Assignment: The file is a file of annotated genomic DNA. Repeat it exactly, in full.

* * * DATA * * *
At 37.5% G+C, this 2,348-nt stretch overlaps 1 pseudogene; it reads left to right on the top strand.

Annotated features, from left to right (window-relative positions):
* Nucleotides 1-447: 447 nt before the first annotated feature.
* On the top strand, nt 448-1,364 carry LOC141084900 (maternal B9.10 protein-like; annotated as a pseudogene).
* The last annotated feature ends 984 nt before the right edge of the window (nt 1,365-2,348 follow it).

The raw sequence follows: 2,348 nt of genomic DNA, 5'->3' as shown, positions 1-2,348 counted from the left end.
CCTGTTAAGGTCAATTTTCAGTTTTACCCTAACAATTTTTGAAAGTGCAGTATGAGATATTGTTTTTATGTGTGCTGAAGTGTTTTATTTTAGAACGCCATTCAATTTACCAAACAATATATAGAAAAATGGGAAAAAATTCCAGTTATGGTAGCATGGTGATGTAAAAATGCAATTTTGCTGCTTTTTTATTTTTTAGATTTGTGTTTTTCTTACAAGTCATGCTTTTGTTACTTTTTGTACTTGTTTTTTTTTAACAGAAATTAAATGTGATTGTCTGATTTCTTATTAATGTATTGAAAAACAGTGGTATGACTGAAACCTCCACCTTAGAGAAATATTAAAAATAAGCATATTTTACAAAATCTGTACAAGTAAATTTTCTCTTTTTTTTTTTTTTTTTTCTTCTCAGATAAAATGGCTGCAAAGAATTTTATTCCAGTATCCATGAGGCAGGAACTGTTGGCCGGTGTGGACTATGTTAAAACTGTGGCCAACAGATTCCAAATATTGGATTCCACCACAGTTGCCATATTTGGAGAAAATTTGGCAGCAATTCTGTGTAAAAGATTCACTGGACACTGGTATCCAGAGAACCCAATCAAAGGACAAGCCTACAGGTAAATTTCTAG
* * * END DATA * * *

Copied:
At 37.5% G+C, this 2,348-nt stretch overlaps 1 pseudogene; it reads left to right on the top strand.

Annotated features, from left to right (window-relative positions):
* Nucleotides 1-447: 447 nt before the first annotated feature.
* On the top strand, nt 448-1,364 carry LOC141084900 (maternal B9.10 protein-like; annotated as a pseudogene).
* The last annotated feature ends 984 nt before the right edge of the window (nt 1,365-2,348 follow it).

The raw sequence follows: 2,348 nt of genomic DNA, 5'->3' as shown, positions 1-2,348 counted from the left end.
CCTGTTAAGGTCAATTTTCAGTTTTACCCTAACAATTTTTGAAAGTGCAGTATGAGATATTGTTTTTATGTGTGCTGAAGTGTTTTATTTTAGAACGCCATTCAATTTACCAAACAATATATAGAAAAATGGGAAAAAATTCCAGTTATGGTAGCATGGTGATGTAAAAATGCAATTTTGCTGCTTTTTTATTTTTTAGATTTGTGTTTTTCTTACAAGTCATGCTTTTGTTACTTTTTGTACTTGTTTTTTTTTAACAGAAATTAAATGTGATTGTCTGATTTCTTATTAATGTATTGAAAAACAGTGGTATGACTGAAACCTCCACCTTAGAGAAATATTAAAAATAAGCATATTTTACAAAATCTGTACAAGTAAATTTTCTCTTTTTTTTTTTTTTTTTTCTTCTCAGATAAAATGGCTGCAAAGAATTTTATTCCAGTATCCATGAGGCAGGAACTGTTGGCCGGTGTGGACTATGTTAAAACTGTGGCCAACAGATTCCAAATATTGGATTCCACCACAGTTGCCATATTTGGAGAAAATTTGGCAGCAATTCTGTGTAAAAGATTCACTGGACACTGGTATCCAGAGAACCCAATCAAAGGACAAGCCTACAGGTAAATTTCTAG